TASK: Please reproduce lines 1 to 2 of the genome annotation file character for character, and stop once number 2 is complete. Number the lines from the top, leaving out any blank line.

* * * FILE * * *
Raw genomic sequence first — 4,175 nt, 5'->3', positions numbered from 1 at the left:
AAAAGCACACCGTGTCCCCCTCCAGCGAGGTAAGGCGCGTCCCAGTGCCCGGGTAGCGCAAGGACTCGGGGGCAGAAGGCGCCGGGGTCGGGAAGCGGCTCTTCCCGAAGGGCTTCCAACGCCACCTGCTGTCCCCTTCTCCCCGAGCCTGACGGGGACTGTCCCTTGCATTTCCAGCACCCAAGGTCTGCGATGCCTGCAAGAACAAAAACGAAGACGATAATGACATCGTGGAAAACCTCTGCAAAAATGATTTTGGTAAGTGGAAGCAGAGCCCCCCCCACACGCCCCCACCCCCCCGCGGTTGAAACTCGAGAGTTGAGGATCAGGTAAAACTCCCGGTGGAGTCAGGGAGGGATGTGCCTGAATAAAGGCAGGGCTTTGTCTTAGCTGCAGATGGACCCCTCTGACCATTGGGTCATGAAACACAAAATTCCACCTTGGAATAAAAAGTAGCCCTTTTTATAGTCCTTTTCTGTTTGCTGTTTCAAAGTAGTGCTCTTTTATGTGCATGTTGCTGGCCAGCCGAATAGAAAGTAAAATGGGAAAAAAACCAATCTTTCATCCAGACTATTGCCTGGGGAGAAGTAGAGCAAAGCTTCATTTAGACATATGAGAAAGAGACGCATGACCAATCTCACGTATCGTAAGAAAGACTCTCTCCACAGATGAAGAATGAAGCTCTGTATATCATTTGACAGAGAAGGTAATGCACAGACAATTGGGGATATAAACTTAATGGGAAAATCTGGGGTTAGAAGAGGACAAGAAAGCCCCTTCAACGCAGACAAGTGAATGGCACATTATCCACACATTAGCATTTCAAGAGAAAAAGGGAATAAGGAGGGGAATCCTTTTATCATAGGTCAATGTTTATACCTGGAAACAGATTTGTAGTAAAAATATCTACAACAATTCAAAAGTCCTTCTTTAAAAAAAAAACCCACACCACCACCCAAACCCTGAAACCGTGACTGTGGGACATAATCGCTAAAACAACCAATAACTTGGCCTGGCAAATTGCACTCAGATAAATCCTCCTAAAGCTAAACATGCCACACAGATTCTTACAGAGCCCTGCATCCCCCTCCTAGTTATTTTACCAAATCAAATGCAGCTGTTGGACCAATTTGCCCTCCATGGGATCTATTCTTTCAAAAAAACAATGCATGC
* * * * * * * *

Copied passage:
Raw genomic sequence first — 4,175 nt, 5'->3', positions numbered from 1 at the left:
AAAAGCACACCGTGTCCCCCTCCAGCGAGGTAAGGCGCGTCCCAGTGCCCGGGTAGCGCAAGGACTCGGGGGCAGAAGGCGCCGGGGTCGGGAAGCGGCTCTTCCCGAAGGGCTTCCAACGCCACCTGCTGTCCCCTTCTCCCCGAGCCTGACGGGGACTGTCCCTTGCATTTCCAGCACCCAAGGTCTGCGATGCCTGCAAGAACAAAAACGAAGACGATAATGACATCGTGGAAAACCTCTGCAAAAATGATTTTGGTAAGTGGAAGCAGAGCCCCCCCCACACGCCCCCACCCCCCCGCGGTTGAAACTCGAGAGTTGAGGATCAGGTAAAACTCCCGGTGGAGTCAGGGAGGGATGTGCCTGAATAAAGGCAGGGCTTTGTCTTAGCTGCAGATGGACCCCTCTGACCATTGGGTCATGAAACACAAAATTCCACCTTGGAATAAAAAGTAGCCCTTTTTATAGTCCTTTTCTGTTTGCTGTTTCAAAGTAGTGCTCTTTTATGTGCATGTTGCTGGCCAGCCGAATAGAAAGTAAAATGGGAAAAAAACCAATCTTTCATCCAGACTATTGCCTGGGGAGAAGTAGAGCAAAGCTTCATTTAGACATATGAGAAAGAGACGCATGACCAATCTCACGTATCGTAAGAAAGACTCTCTCCACAGATGAAGAATGAAGCTCTGTATATCATTTGACAGAGAAGGTAATGCACAGACAATTGGGGATATAAACTTAATGGGAAAATCTGGGGTTAGAAGAGGACAAGAAAGCCCCTTCAACGCAGACAAGTGAATGGCACATTATCCACACATTAGCATTTCAAGAGAAAAAGGGAATAAGGAGGGGAATCCTTTTATCATAGGTCAATGTTTATACCTGGAAACAGATTTGTAGTAAAAATATCTACAACAATTCAAAAGTCCTTCTTTAAAAAAAAAACCCACACCACCACCCAAACCCTGAAACCGTGACTGTGGGACATAATCGCTAAAACAACCAATAACTTGGCCTGGCAAATTGCACTCAGATAAATCCTCCTAAAGCTAAACATGCCACACAGATTCTTACAGAGCCCTGCATCCCCCTCCTAGTTATTTTACCAAATCAAATGCAGCTGTTGGACCAATTTGCCCTCCATGGGATCTATTCTTTCAAAAAAACAATGCATGC